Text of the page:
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Idea for solar assisted heat pump

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Posted by Mark on June 9, 2008, 2:02 am
You get a small refrigerator freezer.   You put 5 to 6  1 gallon jugs
of water in it.   Run the freezer at night.  During the night the
freezer will pump the heat out of the water and into your room.  The
water will freeze as the freezer extracts the heat of fusion out of
the water.   During the day, you take the frozen water and put it
outside in the sun.  The sun will melt the ice back to water.  Maybe
make a small glass enclosure for it.  The ice  will absorb heat from
the sun.  The freezer will extract this heat at night.  Yes, you need
to use electricity to run the freezer, but for every watt hour of
electricity you use, you will get 3 to 5 watt hours worth of heat due
to the heat that is extracted fom the water as it freezes.  This is
not a joke and is founded in true physics.  Look up the latent heat of
fusion of water/ice.  Water/ice is a good way to store thermal energy
and ice is very efficent at extracting heat from solar power as it
melts.  Yes you need a heat pump / freeezer to extract the heat fom
the water to make it usable to heat a room.   Still a good compromise.


Posted by Steve Ackman on June 9, 2008, 6:05 am
on Sun, 8 Jun 2008 19:02:23 -0700 (PDT), Mark, makolber@yahoo.com wrote:

  Didn't you just post this recently?

  Have you actually tried to fit 6 jugs in your freezer?
What's your definition of a *small* refrigerator

  WHY would you want to waste all that solar energy
melting ice, when melted ice is already available from
your faucet?

  It is a joke *even though* it's founded in physics.

  Yes, please do.  When you put ice into your solar
heater, all that solar energy is being wasted turning
ice into water (which you already have) when it could
be used turning cold water into hot water.

  Efficiency is determined by energy out divided by
energy in... nothing to do with latent heat of fusion.
Again.  Why on earth would you want to waste solar
energy melting ice when you have a plentiful supply
of melted ice already?

  Sure it is.  If the room is a 5x7 bathroom located
somewhere in the subtropics.

  Now, for the real question.  Cost effectiveness.
Given that you're running this refrigerator in a manner
it was never designed for, how much will that cut off
the lifespan of the appliance?  If your refrigerator
would normally last 10 years running at say a 30% duty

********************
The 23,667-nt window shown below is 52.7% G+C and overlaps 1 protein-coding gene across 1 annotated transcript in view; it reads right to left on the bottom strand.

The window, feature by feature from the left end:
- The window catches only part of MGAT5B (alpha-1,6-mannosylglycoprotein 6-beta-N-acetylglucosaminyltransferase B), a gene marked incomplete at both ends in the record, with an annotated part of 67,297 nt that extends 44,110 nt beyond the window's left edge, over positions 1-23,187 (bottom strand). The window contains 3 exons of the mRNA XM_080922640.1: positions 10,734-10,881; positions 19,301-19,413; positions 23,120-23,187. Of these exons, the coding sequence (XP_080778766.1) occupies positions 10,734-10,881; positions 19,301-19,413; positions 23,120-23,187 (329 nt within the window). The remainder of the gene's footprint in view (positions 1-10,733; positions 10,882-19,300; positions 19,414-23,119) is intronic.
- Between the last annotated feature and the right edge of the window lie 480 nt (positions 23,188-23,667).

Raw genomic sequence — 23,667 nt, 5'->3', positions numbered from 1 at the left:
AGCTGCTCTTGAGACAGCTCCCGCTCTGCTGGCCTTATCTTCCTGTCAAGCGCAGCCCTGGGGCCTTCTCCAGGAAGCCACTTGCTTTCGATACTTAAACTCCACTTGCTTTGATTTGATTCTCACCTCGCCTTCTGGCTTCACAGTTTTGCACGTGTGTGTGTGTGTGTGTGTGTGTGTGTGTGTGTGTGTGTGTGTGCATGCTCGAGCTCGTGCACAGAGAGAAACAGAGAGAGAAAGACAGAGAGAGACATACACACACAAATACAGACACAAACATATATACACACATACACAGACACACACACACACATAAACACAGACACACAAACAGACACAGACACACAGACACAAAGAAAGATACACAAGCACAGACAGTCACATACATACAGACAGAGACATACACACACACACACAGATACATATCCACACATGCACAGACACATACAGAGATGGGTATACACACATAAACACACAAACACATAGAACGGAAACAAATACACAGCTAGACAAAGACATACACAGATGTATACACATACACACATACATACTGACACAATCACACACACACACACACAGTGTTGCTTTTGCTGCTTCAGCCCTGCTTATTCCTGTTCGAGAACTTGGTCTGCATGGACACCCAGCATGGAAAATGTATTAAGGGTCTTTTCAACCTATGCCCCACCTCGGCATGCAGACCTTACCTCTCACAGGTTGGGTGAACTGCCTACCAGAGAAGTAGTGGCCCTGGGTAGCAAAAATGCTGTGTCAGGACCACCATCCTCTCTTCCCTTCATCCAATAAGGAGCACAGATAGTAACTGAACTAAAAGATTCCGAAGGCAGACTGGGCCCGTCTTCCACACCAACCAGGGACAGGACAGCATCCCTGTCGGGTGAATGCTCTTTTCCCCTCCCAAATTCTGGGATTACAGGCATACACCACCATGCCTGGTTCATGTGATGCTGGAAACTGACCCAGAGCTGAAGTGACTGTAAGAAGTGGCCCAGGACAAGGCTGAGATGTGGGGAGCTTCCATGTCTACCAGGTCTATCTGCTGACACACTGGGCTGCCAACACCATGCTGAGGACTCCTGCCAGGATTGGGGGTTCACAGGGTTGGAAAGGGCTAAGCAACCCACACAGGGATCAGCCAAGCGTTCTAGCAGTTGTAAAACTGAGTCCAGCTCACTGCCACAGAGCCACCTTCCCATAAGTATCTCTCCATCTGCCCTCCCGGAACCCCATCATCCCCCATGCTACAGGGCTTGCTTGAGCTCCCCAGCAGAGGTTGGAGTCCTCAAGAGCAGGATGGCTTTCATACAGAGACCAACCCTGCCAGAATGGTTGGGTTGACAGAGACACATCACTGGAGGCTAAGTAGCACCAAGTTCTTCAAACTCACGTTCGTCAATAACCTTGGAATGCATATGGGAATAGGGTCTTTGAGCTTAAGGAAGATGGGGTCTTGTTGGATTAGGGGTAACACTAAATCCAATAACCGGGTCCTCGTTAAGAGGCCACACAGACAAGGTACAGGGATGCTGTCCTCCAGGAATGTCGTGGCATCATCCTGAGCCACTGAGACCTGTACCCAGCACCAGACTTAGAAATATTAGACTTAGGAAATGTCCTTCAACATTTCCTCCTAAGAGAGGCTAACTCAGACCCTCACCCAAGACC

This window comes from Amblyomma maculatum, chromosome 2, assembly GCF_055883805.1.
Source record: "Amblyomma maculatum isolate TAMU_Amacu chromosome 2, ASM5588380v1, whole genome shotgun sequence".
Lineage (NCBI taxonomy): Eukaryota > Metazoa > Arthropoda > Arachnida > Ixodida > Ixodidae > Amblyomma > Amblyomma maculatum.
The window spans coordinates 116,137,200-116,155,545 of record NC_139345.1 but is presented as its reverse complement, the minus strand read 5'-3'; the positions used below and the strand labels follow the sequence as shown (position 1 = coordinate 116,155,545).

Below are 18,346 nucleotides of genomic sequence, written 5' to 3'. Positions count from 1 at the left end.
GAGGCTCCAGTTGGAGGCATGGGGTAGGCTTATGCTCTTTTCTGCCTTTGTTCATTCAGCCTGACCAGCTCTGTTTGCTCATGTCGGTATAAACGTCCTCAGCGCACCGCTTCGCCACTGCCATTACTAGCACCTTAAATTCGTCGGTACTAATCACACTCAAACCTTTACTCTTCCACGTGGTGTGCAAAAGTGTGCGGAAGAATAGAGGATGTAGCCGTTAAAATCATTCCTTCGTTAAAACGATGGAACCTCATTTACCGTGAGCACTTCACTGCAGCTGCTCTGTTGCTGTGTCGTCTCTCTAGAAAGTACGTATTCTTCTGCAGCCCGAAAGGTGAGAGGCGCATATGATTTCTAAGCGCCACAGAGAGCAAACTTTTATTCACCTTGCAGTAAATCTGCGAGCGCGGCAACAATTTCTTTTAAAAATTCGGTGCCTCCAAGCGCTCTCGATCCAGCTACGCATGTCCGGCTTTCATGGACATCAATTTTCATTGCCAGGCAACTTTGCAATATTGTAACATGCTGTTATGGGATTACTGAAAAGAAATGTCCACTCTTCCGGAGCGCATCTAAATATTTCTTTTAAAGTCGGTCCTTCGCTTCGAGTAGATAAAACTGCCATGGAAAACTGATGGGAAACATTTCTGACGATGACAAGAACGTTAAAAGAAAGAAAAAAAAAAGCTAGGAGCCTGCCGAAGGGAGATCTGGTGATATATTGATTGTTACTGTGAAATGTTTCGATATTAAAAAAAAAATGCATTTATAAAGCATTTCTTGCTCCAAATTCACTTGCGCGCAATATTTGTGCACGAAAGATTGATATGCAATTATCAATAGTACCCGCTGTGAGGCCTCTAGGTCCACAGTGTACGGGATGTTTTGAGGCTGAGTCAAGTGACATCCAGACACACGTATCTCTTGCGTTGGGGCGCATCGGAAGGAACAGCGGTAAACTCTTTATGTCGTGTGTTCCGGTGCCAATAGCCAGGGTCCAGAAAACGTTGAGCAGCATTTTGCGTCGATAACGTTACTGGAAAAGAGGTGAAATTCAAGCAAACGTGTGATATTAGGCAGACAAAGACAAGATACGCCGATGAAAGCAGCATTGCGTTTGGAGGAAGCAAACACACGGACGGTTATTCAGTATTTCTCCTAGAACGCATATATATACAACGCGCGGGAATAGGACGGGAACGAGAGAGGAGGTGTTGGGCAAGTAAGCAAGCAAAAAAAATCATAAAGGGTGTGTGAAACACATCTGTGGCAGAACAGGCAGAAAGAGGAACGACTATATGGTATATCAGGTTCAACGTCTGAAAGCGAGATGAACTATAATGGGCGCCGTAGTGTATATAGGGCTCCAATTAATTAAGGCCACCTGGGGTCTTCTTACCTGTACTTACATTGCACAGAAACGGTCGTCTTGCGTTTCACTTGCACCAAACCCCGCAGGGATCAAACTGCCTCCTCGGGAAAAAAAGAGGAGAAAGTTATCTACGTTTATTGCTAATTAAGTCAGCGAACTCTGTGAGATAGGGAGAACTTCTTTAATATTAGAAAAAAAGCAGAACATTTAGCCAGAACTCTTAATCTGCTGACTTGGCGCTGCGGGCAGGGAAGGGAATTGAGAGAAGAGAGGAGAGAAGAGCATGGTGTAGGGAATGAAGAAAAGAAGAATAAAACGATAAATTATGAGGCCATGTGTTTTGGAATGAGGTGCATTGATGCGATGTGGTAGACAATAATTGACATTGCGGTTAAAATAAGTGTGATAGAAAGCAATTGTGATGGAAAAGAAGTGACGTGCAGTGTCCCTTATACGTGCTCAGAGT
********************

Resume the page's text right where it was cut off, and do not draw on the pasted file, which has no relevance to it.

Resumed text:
cycle, but now at 100% duty cycle, it only lasts 4
years, is the measly amount of heat worth the extra
cost of replacing refrigerators?  Not to mention the
extra cost for disposal of prematurely dead
refrigerators.  Environmental cost for building extra
fridges you wouldn't have otherwise needed.  Etc.

Posted by Tom on June 9, 2008, 7:50 am

No, last time he tried to run this experiment the other way, using the
freezer to make ice to cool a room

A small chest freezer will fit a lot more than 6 gallons with ease

He isn't trying to make water, he wants the heat from the sun warmed water

So far the OP has got it right, stand the frozen jugs of water in a
greenhouse during the day to warm up, carry them inside and use the
freezer/heat pump to extract the heat during the night, carry them back in
the morning. It should keep the chill off a bedroom if you can stand the hum
of a freezer running in your bedroom all night.

It doesn't get "wasted" It gets moved from outside the house to inside the
room he wants to heat

As I said, he's using the water/ice as a transport medium for heat

 Valid point. However older freezers are given away regularly on Freecycle.
If the OP gets 6 more months of use out of them before they burn out then I
think he has only delayed their eventual scrapping. As for cost of disposal,
here in the UK your local council will take them and dispose of them for



Posted by Mark on June 9, 2008, 2:51 pm

sure you can get the water out of the tap... what do you do with the 6
gallons of ice the next morning?  You can dump them outside and use 6
new gallons of water if you like each day.  Then you have a geothermal
system instead of solar,,ok fine.

melting ice at 32F will be more efficent (considering losses to the
outside winter air temp) at extracting heat energy from the sun than
will heating water to 90F.

A small freezer will have no problem running at 25% duty cycle. It
runs only at night and only in winter.... so it will still last 10
years by your calaculation

The solar collector in this case is 6  containers of water....
essentially free.    What is the material and installation cost for
your solar panals needed to make hot water?  I think the up front
cost, ease of obtaning a small freezer and 6 water jugs is much
cheaper/easier compared to installed solar panels.


Posted by Steve Ackman on June 9, 2008, 8:36 pm
 on Mon, 9 Jun 2008 07:51:16 -0700 (PDT), Mark, makolber@yahoo.com wrote:

  Then you have geothermal/solar.  Take the jugs of
tap water and put them in the same place you would have
put your ice blocks.  Now, your water jugs will end up
much warmer than your ice blocks would have.

  Solar energy is solar energy.  Adding X BTU is
adding X BTUs no matter whether it's to ice or to

  Ok, so go look up duty cycle.  You obviously don't
know what that is.

  At any rate, I did no calculation.  I posed a
hypothetical question.  

  Duty cycle absolutely makes a difference with some
appliances; the difference between keeping them running,
or burning them out.  Is that the case with refrigerators?
Probably depends on individual design.

  6 containers of water.

  Who ever said anything about solar panels?  Jugs of
water in the sun for a day end up warmer than jugs of
ice in the sun for a day.  

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